Jonathan Bird '02G has learned a thing or two during his career as an underwater cinematographer—like never snorkel with a bunch of gray reef sharks, who will mistake you for bait as you float on the surface. Instead, don your diving gear and swim among the shadowy fish, 200 feet down. "They'll think you're a big, ugly predator and be scared off by the noisy bubbles from your scuba gear," says Bird. He's also learned to crawl silently along a sandy beach under a dark night sky, following a sea turtle as she drags herself from the water to higher ground and digs a hole to lay 100 eggs. He's made friends with a 6-foot Pacific wolf eel, come face to face with a stranded pilot whale, and discovered the magic of mangrove seeds, which somehow take root as they bob in the surf and then grow into giant trees, gnarled defenders of the ocean.
"Welcome to my world!" exclaims Bird, his voice supercharged with enthusiasm as he stands along a rocky coastline talking to the camera. Every episode of his Emmy Award-winning series, "Jonathan Bird's Blue World," begins the same way. He throws his arms wide as if to embrace the entire expanse of ocean behind him, and then the camera cuts to an image of the host-producer in full scuba gear—followed by a splash, as Bird plunges into another ocean adventure. His mission? To spark wonder and amazement—and a commitment to saving this underwater world.
Bird's own journey into the deep began by accident—with a scuba class to fulfill a gym requirement at Worcester Polytechnic Institute. "It was life-changing," he says. After graduation, Bird kept diving and taught himself how to make videos. A few years later, when the lure of the ocean grew too strong, Bird quit his job as an engineer at Raytheon and enrolled in UNH's ocean engineering program, where he focused on marine biology. "I was the nerdy guy at the front of the class with my hand up all the time," he says. "I was just so stoked to be learning about this stuff."
Over the next few years, he did a number of freelance projects, including a shark film for PBS. He also survived a gut-wrenching setback when a distribution company that owed him $100,000 went bankrupt. To pay his bills, Bird took a teaching job for a few years. In 1999, when he was giving a talk at a local dive club, he met his wife, Christine, an accomplished diver herself. "I knew she was the one when she was happy to go diving on our first date," says Bird. Today Christine, who works full time as a family physician, is also executive producer of the show.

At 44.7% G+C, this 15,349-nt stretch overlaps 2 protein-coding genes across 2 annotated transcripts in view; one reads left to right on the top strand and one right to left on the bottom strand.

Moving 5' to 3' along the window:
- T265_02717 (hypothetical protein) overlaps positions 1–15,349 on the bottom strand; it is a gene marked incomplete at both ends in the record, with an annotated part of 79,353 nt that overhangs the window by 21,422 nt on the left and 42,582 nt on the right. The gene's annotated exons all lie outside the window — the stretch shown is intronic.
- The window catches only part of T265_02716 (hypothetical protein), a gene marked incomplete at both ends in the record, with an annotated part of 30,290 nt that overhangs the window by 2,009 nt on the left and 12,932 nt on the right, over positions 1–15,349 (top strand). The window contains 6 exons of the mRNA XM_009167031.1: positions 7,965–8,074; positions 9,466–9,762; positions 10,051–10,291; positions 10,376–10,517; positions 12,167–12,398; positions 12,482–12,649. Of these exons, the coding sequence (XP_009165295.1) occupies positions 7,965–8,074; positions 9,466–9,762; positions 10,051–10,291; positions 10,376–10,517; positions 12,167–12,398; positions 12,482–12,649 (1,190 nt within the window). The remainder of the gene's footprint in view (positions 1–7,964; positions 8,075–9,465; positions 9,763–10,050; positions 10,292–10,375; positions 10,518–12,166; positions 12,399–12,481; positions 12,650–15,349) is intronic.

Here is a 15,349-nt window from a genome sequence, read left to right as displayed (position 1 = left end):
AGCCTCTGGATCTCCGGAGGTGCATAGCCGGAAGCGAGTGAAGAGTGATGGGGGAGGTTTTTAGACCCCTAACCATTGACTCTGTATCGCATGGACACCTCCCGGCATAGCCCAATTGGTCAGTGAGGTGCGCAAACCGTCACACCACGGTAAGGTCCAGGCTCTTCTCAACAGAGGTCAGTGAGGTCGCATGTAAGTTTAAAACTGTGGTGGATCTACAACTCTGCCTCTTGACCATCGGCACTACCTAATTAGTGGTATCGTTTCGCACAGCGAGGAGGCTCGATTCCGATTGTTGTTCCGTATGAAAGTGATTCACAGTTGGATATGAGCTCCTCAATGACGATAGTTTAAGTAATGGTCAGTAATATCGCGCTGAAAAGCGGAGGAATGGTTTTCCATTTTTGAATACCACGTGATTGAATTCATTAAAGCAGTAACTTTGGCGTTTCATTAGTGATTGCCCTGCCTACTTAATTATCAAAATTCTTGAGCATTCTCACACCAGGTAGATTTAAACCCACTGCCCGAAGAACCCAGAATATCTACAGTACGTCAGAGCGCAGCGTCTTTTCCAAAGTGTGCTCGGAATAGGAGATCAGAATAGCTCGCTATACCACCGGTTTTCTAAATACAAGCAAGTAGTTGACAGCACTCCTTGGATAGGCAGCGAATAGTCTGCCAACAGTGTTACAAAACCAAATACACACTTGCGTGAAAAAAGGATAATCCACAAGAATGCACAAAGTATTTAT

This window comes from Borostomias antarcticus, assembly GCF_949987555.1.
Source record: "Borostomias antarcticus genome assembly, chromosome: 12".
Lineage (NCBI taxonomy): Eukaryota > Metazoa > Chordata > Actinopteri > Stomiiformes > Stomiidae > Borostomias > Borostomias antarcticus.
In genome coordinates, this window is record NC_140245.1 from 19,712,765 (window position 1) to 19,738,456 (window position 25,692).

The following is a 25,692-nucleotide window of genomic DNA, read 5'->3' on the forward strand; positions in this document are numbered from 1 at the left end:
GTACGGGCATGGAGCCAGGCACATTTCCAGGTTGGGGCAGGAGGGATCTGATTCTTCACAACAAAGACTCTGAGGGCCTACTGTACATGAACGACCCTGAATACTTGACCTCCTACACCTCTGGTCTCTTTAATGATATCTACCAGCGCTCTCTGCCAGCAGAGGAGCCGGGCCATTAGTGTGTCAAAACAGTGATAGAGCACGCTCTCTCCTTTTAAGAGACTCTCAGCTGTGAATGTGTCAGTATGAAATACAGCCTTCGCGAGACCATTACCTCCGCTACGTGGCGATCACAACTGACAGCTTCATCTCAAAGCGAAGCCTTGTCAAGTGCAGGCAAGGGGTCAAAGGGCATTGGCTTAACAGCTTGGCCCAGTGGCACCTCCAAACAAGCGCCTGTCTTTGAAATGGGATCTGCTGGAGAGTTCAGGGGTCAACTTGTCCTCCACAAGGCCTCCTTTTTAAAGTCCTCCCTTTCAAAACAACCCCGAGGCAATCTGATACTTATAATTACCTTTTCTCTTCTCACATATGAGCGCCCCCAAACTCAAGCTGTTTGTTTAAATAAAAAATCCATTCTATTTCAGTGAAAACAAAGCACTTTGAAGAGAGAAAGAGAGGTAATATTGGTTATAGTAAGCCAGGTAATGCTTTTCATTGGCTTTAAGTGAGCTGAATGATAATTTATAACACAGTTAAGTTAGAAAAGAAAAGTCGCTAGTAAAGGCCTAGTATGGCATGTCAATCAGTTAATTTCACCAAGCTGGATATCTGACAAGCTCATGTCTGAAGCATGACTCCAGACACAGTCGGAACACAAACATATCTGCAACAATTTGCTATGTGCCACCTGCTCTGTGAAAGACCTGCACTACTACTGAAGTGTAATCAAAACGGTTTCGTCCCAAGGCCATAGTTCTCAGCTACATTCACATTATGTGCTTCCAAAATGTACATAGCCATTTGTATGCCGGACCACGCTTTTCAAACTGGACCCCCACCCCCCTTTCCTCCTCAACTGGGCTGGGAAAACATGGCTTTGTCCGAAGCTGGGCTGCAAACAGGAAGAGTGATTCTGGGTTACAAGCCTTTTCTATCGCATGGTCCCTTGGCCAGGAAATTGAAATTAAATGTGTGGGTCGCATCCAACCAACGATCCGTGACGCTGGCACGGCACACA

Bird, who has made films for National Geographic, ABC, USA Network and SciFi Channel, says PBS has been a good home for his show, which is independently produced. "We like the fact that since we're not owned by a particular network, we can make the show the way we see fit," he says, noting that his most important critics are his two elementary-school-age children, who watch rough cuts of each show.
He also hears from "tons of fans around the world," he says; his Facebook page includes recent posts from Norway and New Zealand. "I hear from so many kids saying they want to grow up to be marine biologists that I have this fear that in 20 years there will be a glut of marine biologists—all unemployed and blaming me!"
During the show's first three seasons, the team collected eight regional Emmy Awards, including one for best children's program, and also received a $120,000 National Science Foundation grant for the development of materials for teachers. "We're proud of the fact that we're educational enough to get an NSF grant—and entertaining enough to win an Emmy," says Bird.
Whether he's drifting through a giant underwater cave in search of the elusive blind cavefish, following a "flying" manta ray or holding a giant sea snake up for viewers to get a better look, Bird, who constantly punctuates his on-camera narration with words like "epic" and "magical," is always after the same thing: He wants to tell a good story—one that takes everyone right along with him. He wants them to be there when he gets head-butted by a dolphin. Or when he stabs himself on a spiny sea urchin. He wants them to wait and watch for the moment when the humpback whale and her calf finally turn and come towards the camera, rolling and sweeping in a graceful arc just feet from his lens. These are the moments that capture the imagination. That make people care. These are the moments, says Bird, that hold the best hope for the future of his beloved watery blue world. ~Return to main article